(Apologies – no graphics in this post. For some reason WordPress isn’t letting me upload images, and it’s too late to mess about with it now. If I manage to fix it tomorrow, I’ll edit and re-post).
We all had our favourite subject at school, and mine was Maths – eventually. Obviously, I’d done Maths since primary school, but then it was compulsory so I didn’t get any choice. I was OK at the subject, but didn’t enjoy it.
Then, at a key stage in my life, we got a different teacher.
Mr Fred Bury was the Deputy Headmaster of our school, and a Maths teacher. Someone else taught our class through my first three years at secondary school, uninspiringly. To me, Mr Bury was essentially a figure on stage at school assembly who stood in for the Head from time to time. As a figure of authority he was slightly scary – he was tall, with a moustache, dressed in a sharp double-breasted suit (it was the seventies: that was still allowed), always seemed to have a tan: “dapper” would be a good word to describe him. As Deputy Head he had a role in imposing discipline, so we tended to see him as someone to be kept away from.
Entering our fourth year (Year 10, as it’s now known) we were gearing up for O-Levels (now GCSE), because our class were the “express stream” who took O-Levels a year early with the aim of eventually sitting the Oxford or Cambridge entrance exams a couple of years later (which will be the subject of another post at some point). To help ensure we did as well as possible, Mr Bury took over as our Maths teacher.
And we found that he wasn’t scary at all. He was dedicated and committed: to his subject, the school and his pupils. He was funny – sardonic and sarcastic, just the kind of humour that struck a chord with me – and an excellent communicator.
Somewhere in that year I went from being OK at Maths to being good at it and, more importantly, to loving the subject. To the extent that, having got a Grade A at O-Level I went on to study Maths and Further Maths for A-Level, and then on to a degree in Engineering (which had an enormous amount of Maths in it).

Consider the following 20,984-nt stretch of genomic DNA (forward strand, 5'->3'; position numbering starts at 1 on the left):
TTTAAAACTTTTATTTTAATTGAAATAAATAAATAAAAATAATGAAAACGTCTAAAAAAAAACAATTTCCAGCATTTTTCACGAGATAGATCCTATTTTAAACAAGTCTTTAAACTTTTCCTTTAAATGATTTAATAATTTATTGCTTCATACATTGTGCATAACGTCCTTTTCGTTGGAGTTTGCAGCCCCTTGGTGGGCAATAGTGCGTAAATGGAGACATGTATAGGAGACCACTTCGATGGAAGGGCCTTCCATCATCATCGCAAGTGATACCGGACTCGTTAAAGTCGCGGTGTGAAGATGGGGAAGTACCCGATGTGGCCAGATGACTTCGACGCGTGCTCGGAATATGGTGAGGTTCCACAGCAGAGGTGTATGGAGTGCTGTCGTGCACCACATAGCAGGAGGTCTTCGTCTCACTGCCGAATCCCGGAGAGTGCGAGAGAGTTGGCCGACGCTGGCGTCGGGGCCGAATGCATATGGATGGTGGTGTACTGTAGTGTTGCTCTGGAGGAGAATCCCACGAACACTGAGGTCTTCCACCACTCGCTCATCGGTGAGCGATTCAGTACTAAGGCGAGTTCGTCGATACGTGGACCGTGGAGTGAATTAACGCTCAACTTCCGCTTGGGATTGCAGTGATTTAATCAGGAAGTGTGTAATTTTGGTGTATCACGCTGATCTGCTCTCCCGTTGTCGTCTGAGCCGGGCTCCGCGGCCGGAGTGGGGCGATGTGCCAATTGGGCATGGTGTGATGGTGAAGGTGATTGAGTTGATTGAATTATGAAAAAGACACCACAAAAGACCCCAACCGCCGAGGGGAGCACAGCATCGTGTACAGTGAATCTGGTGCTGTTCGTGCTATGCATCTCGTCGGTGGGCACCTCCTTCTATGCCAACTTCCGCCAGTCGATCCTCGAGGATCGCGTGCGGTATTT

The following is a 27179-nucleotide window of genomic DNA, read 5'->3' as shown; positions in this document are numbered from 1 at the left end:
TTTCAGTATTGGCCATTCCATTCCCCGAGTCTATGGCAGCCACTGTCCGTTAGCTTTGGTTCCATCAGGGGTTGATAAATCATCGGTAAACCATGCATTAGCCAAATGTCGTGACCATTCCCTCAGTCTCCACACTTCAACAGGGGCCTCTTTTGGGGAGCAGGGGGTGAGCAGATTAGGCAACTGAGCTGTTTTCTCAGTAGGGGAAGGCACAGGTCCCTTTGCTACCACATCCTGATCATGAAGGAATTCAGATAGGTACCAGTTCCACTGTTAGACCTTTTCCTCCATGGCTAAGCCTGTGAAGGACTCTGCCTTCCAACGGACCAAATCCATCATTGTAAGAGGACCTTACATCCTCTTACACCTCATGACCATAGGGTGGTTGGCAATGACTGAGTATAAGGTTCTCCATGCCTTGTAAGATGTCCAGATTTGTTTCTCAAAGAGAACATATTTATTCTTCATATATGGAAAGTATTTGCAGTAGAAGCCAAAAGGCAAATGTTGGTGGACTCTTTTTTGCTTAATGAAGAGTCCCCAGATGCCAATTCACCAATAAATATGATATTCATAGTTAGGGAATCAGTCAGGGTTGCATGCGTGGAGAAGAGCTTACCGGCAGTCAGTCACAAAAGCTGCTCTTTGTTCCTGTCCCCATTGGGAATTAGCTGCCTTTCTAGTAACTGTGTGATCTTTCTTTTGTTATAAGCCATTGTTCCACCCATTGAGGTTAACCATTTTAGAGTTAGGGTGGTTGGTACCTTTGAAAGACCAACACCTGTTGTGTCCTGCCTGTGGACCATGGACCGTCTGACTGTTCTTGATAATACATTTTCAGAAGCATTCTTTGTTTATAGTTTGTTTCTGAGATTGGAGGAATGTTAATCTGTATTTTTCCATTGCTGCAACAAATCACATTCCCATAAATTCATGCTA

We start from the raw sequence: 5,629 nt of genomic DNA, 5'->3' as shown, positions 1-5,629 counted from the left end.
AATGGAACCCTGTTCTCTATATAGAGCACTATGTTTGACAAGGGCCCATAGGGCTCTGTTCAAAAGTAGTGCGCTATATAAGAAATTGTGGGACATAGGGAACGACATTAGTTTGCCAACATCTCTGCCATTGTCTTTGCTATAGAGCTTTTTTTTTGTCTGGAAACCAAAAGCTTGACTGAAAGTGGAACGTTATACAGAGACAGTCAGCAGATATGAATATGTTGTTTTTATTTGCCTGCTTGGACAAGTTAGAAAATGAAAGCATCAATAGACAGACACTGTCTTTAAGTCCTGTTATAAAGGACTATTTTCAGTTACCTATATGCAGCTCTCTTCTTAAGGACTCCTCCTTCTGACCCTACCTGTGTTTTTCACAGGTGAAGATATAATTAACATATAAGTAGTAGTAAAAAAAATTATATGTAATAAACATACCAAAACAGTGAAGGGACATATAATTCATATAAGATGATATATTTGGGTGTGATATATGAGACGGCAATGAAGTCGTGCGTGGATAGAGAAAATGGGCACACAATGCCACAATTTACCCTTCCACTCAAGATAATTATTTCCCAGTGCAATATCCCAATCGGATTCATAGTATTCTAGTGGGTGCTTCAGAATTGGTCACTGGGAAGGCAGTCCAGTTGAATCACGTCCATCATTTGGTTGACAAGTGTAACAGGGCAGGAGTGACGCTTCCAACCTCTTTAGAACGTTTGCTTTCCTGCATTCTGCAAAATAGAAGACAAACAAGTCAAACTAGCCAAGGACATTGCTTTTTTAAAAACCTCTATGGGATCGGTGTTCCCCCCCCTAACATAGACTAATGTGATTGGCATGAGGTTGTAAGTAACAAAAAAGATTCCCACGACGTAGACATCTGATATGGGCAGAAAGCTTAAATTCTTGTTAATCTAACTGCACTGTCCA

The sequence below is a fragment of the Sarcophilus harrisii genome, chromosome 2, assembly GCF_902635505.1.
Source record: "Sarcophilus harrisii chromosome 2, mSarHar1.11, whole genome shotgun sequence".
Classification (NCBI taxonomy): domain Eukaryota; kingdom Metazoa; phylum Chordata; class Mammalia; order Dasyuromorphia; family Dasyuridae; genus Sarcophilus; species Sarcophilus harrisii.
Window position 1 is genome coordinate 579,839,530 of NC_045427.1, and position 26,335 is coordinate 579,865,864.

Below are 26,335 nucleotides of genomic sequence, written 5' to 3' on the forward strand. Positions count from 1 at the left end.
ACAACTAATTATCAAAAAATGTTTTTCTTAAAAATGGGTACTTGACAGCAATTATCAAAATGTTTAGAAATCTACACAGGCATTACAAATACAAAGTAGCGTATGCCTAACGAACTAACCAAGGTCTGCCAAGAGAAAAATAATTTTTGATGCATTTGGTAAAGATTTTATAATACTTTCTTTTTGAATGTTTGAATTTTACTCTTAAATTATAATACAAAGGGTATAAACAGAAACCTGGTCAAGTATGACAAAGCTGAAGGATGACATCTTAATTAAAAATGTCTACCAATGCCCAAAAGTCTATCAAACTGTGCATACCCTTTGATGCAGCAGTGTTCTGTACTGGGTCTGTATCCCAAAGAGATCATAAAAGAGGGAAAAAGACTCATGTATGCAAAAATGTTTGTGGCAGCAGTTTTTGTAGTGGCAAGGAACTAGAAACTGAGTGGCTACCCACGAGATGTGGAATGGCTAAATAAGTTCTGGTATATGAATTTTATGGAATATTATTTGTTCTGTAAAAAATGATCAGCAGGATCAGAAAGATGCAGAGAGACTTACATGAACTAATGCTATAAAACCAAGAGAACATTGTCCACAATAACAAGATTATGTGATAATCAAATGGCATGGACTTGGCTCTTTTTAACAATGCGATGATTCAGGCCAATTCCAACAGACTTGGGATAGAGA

So what happened?
Quite simply, Mr Bury changed my life.
I don’t know exactly how he did it, but he was inspiring and uncompromising in a drive for excellence: when we started his A-Level Further Maths course he told us, “I’m not going to come down to your level, you’re going to come up to mine.” And we did.
I can still recall a lesson, probably in the first year of Sixth Form as we started his A-Level Pure Maths course, when Mr Bury stood at the front of the class and explained on the blackboard the “derivation” of differential calculus, and how it is used to find the slope of a curve at a single point. And it was beautiful, such a wondrous, elegant thing to see – a whole new subject being opened up before our eyes through a series of lines and the careful explanation of Mr Bury’s words. Pure Maths is a lovely, elegant subject, where ideas become revelations, and that was a revelatory moment to me (probably just as well – I was already committed to two years of Maths and Further Maths by this stage).
Mr Bury retired a few years after I left school, and he went to live with his sister on the south coast of England. Two years ago I heard through LinkedIn that he had died, at the age of 92, and my old school was holding a memorial service for him. I went and was very moved to hear stories from his former colleagues, now mostly all of very advanced years and some quite frail, which for the first time explained something more about the man.
I knew he had been a pupil at our school, Head Boy even. As pupils we used to joke that he was the embodiment of The Kinks’ “David Watts” which was in the charts at the time with The Jam’s cover version:
He is the head boy at the school
He is the captain of the team
He is so gay and fancy free
And I wish all his money belonged to me
And I wish I could be like David Watts
He’d been in the RAF during the War, then come back to the school to teach, and had been there ever since. He had stepped in when one Head Master died, and we pupils had never been aware of his disappointment at being passed over for the permanent job. Basically, apart from his war service and university studies (Maths at Cambridge), he’d spent his life from 11 years old to retirement at our school.
Mr Bury, his ability to transmit his knowledge and love of his subject, and to stimulate my love of Maths, had more of an impact on the direction of my life than any other person outside my family. That’s what a great teacher can do.
I still love Maths, even though I rarely get chance to use it – it was quite a sad moment when my younger son finished his Maths GCSE, because neither he nor his older brother would be carrying on with the subject, and that was the last time I was going to be able to indulge in “helping” them, whilst secretly enjoying myself. Maybe if we ever have grandchildren, and I’m still capable by then, I’ll get another chance to “help”.
To this day, from time to time during a particularly dull meeting, rather than doodling or trying to write down the names of all 50 US States (I always seem to forget at one, often Maryland for some reason), I’ll try to recollect a proof from all those years ago, like proving that the angle at the centre of a circle is twice the angle at the circumference.
I understand that this will sound weird to a lot of people who never made the connection with the subject I did. But they weren’t fortunate enough to have been taught by Mr Fred Bury.